Iran's change of heart will no doubt be welcomed in Washington and London, where a joint strategy is taking shape towards creating a broad alliance of international and regional players to deal with the IS threat.One of the things we learn in life is not to let the immediate crowd out the important. The ISIS threat is “the immediate”. The Iran threat is “the important”.
Obama is lining up the traditional Sunni authoritarians--Saudi Arabia, Egypt, Jordan, the United Arab Emirates--against the radical Sunni threat ISIS. In the next wave, he is after Shia already pre-disposed to go after Sunni, including Iran, Iraq's Shia, and Hezbollah, as well as Iran Sunni allies Turkey, Qatar, and Hamas.
Are we really partnering with Iran? And what about Syria’s Basher Assad? So far, we say Assad remains an enemy.
Iran coming aboard our ship is the important threat. Here from former Reagan speechwriter Peggy Noonan, in the Wall Street Journal:
You want to think [Obama] is playing a cool. . . watching new alliances form—wasn't that the Kurds the other day fighting alongside the Iranians? Obama's supporters frankly hope that there's a method to the madness, that he is quietly, behind the scenes and with great subtlety pulling together a coalition that will move. But this is more hope than knowledge. [emphasis added]We will see at the UN September 24, when Obama chairs the Security Council, who shows up and exactly how importantly Iran treats the event.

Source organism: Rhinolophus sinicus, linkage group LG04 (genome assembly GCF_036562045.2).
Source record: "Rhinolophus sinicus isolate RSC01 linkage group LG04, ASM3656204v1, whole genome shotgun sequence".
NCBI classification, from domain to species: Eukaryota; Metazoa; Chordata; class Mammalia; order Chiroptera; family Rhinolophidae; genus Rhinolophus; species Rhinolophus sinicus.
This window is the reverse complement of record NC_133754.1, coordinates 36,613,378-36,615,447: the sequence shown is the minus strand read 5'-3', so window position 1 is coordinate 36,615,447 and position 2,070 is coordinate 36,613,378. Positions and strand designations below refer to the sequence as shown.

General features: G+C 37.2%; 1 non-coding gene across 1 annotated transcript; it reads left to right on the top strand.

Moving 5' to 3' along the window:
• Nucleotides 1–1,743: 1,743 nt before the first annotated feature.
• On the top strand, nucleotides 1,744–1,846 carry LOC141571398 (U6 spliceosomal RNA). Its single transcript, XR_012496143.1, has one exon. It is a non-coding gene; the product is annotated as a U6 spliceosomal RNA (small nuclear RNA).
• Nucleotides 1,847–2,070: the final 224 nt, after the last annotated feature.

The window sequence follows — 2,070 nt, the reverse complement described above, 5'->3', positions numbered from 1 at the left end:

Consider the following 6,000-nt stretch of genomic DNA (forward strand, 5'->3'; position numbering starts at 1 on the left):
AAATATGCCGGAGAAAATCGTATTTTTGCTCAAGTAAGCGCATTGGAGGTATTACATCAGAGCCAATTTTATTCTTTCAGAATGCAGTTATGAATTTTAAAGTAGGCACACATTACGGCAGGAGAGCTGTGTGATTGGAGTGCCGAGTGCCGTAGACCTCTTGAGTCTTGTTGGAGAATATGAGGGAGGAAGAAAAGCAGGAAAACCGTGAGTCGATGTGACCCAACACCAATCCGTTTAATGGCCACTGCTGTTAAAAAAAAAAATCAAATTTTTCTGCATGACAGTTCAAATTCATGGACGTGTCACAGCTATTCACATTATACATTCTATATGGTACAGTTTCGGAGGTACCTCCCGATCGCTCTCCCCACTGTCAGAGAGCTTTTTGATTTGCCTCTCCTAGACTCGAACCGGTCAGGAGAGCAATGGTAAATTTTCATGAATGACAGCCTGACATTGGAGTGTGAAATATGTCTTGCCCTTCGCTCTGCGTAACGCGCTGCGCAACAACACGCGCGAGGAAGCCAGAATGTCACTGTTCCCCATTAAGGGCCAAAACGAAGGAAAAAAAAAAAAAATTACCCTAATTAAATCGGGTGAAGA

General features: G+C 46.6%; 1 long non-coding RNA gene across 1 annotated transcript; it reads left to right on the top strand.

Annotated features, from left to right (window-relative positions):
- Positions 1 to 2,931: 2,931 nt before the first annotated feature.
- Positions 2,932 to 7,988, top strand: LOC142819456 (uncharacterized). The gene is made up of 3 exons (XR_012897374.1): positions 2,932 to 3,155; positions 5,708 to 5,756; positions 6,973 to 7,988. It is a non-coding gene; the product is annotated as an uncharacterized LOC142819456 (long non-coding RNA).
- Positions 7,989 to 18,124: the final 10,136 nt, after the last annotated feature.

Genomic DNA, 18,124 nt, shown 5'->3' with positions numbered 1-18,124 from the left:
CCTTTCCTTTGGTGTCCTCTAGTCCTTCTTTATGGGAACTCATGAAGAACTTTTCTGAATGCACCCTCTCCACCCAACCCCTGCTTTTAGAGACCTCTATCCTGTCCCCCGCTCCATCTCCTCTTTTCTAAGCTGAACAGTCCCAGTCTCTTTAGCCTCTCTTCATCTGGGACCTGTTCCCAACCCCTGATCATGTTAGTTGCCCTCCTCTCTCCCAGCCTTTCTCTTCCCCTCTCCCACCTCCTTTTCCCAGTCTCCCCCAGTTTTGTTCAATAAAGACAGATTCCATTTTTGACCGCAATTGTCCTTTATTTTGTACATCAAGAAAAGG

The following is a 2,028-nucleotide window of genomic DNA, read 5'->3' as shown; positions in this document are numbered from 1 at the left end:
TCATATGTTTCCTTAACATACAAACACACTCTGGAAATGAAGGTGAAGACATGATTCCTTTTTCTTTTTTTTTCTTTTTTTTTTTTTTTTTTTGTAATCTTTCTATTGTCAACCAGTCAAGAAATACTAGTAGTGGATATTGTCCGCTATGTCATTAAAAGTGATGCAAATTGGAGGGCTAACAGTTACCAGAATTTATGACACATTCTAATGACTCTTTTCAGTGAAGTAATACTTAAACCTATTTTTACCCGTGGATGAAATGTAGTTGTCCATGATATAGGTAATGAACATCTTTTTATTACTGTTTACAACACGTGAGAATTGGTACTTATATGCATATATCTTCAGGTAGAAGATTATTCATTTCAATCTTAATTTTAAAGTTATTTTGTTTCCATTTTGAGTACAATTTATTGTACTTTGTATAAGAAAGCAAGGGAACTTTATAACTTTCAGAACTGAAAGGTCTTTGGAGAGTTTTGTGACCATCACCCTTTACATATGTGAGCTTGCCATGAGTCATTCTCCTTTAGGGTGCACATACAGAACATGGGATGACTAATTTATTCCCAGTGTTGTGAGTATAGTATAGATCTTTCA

Of course, ISIS is a real enemy. But so is Iran, a nation whose supreme leader, Ayatollah Ali Khamenei, calls Israel “the wolfish and child killer regime,” the only solution for which “is its destruction.” The “final solution”? From our “partner” Iran?
Do our leaders see clearly the threat we face? Not if you listen to Hillary Clinton, in her review of Henry Kissinger’s book on World Order:
International problems and solutions are increasingly centered, in ways both good and bad, on nongovernmental organizations, businesses and individual citizens. As a result, foreign policy is now as much about people as it is about states. Kissinger rightly notes that these shifts require a broader and deeper order than sufficed in the past.Clinton and Kissinger are right that world power has moved beyond the nation state leaders both so readily access. But Clinton’s list completely overlooks religion and the power it holds, Islamic extremism in particular, whether Sunni or Shia.
A colossal oversight and a dangerous one.